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The Man and the Mushroom

An Anti-Trip Report and an Overview of my Experience with Psilocybin

                Over the course of my past three trips, a new feeling began to emerge which was, at first, difficult to identify: frustration.  As my repertoire of skills for controlling the psilocybin beast grew, my trips became tamer. With each successful trip, I began to feel more and more normal. Yesterday, the eighth I took had very little, if any, mental effect. There were no color changes, no shift in perception, no sense of seeing myself from outside of my body. My only effects were a heavy body-load, difficulty in making decisions in the real world, and a diminished ability in to communicate verbally. The experience was neither pleasurable nor disturbing; I felt as if my day had been wasted. The mushrooms limited me physically and mentally over the next five or six hours without any of the positive effects normally endowed. In my nonplussed state, I grasped for meaning, for everything has meaning if you look deep enough.

                Everyone remembers their first trip. Whether you acknowledge it or not, it dramatically changes who you are, and what you think of yourself. To each person, the experience is different. Many, like me, have a deep spiritual awakening where they become more in touch with their inner self. At first, you must master the language of it; decode the message your subconscious is trying to teach you. Once you do this, you are suddenly open to a well-spring of knowledge you could not previously access. For me, each time I ingested mushrooms, I drew from this well of insight, learning more and more about the world and reality and how it affected me. The final lesson I pulled from this trip was that I have nothing left to learn. I have sipped the last drops from the well and integrated what I learned into my life.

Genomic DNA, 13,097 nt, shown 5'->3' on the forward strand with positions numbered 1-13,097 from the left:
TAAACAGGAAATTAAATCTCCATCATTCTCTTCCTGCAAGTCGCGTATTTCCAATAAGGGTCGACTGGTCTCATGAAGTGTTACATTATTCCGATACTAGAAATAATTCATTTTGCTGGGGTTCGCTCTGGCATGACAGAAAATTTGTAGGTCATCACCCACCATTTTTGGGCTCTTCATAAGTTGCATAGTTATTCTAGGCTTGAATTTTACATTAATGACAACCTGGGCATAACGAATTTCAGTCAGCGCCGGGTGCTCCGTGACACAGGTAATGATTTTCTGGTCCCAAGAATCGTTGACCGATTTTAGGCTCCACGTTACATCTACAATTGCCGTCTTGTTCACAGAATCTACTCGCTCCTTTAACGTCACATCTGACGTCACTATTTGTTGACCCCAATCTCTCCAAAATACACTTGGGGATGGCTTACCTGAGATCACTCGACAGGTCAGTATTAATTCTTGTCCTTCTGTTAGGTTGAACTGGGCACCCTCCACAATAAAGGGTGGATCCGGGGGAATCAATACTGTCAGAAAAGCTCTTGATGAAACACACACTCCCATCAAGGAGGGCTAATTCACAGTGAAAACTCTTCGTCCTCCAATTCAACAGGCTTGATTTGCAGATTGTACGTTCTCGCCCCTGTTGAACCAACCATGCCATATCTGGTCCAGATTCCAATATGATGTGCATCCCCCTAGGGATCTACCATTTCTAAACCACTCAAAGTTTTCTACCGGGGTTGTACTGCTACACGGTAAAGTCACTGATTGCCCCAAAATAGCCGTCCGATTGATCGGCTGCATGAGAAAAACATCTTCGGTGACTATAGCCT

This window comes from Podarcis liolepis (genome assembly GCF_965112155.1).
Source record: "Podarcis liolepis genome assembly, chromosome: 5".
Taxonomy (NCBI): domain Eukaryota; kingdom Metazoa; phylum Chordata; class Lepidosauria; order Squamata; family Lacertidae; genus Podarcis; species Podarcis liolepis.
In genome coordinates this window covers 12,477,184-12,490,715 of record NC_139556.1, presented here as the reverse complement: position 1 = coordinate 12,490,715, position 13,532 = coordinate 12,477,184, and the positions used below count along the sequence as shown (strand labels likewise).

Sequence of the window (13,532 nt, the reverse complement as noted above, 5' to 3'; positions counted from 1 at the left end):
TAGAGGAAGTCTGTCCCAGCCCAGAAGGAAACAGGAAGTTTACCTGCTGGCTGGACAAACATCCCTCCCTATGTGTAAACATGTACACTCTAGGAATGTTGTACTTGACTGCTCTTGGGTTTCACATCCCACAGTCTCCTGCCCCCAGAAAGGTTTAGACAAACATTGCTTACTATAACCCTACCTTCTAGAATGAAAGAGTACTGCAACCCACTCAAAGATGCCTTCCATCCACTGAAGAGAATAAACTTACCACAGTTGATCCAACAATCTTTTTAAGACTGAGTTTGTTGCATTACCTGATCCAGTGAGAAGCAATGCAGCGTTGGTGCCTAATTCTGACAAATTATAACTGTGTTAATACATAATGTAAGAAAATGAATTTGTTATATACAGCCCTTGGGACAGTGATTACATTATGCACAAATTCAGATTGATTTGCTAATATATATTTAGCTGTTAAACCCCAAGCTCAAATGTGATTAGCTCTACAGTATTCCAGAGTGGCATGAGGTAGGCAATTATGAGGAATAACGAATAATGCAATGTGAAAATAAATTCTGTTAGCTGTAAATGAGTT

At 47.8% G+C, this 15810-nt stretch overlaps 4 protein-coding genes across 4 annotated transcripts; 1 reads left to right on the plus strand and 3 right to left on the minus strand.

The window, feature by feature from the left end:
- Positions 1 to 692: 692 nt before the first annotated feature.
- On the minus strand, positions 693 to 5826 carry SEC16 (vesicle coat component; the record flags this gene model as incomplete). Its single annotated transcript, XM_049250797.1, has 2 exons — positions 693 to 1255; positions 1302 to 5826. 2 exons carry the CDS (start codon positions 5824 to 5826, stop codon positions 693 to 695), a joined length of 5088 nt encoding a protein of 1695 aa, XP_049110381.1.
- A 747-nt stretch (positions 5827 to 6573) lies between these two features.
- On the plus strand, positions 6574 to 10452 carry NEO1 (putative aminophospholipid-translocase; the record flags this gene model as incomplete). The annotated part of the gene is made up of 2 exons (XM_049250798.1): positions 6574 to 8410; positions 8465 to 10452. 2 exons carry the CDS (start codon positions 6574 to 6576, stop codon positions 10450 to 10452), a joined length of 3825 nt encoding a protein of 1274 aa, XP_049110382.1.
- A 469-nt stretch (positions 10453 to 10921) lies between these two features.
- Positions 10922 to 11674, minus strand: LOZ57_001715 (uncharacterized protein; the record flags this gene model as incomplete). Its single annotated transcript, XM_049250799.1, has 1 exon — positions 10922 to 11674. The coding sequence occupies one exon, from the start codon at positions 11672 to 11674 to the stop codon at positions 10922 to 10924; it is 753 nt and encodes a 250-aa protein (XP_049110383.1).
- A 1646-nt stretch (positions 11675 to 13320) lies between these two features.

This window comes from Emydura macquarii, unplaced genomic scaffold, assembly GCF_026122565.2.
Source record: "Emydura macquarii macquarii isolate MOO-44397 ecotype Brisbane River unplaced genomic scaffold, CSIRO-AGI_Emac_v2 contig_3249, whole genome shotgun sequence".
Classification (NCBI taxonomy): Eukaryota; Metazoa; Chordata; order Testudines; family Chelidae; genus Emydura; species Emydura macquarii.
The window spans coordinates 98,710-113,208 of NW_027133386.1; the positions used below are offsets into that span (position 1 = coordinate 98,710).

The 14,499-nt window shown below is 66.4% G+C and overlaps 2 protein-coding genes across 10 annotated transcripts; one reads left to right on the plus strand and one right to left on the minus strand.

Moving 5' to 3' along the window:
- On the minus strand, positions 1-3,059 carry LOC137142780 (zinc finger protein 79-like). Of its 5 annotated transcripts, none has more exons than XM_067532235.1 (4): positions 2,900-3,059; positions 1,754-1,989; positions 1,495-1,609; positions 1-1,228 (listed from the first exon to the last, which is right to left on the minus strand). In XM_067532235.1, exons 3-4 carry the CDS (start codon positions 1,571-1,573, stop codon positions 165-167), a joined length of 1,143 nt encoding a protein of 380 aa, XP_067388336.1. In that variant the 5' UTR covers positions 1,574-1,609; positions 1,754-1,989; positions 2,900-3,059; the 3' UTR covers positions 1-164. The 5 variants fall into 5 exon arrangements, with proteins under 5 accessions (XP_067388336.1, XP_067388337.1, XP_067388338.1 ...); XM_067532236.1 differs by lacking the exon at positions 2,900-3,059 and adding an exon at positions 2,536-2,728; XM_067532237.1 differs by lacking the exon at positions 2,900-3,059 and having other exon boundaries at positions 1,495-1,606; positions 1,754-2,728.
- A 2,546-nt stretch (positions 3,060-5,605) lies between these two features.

And what a powerful experience I have had along the way. To say that my experience with psilocybin cubensis was a life changing experience is a bit of an understatement. My life has taken an increasingly positive outlook, due to my optimistic mindset. Psilocybin is medicine for your mind, destroying the negative thoughts and the needless worries that you struggle with at each moment of being.

Each trip, from my first two grams with my brother to my high dose experience in the woods, has been memorable and has provided an amazing lesson to me. My first trip with my brother was the decoding trip. My mind was introduced to a language which, stripped of complexity led me to the pool where I would eventually understand myself. My second trip was an intellectual dual on the nature of reality with my roommate. We fenced with cattails on the bridge in the forest and graphed the perceptual experience of life over time.

My next trip returned me to the forest, this time with my friend. This time, I was forced to face the stark reality of the human race: that we were not meant to live like this. Created by God’s hand through natural selection, we are a race that has forsaken our own nature. Through constant electronic stimulation we have separated ourselves from our natural source of power, our primal roots. And worse, we are progressing, ever faster away from nature, destroying it as we go. We drain the Earth, our home, of its resources, expecting technology to replace it. The second law of thermodynamics tells us that this will not last forever. Still we ignore the consequences or hand them down to the next generation. Our bodies are still the hunter gatherers that we were two hundred thousand years ago. But thrown into the mess that we call progress destroys our mental and physical health.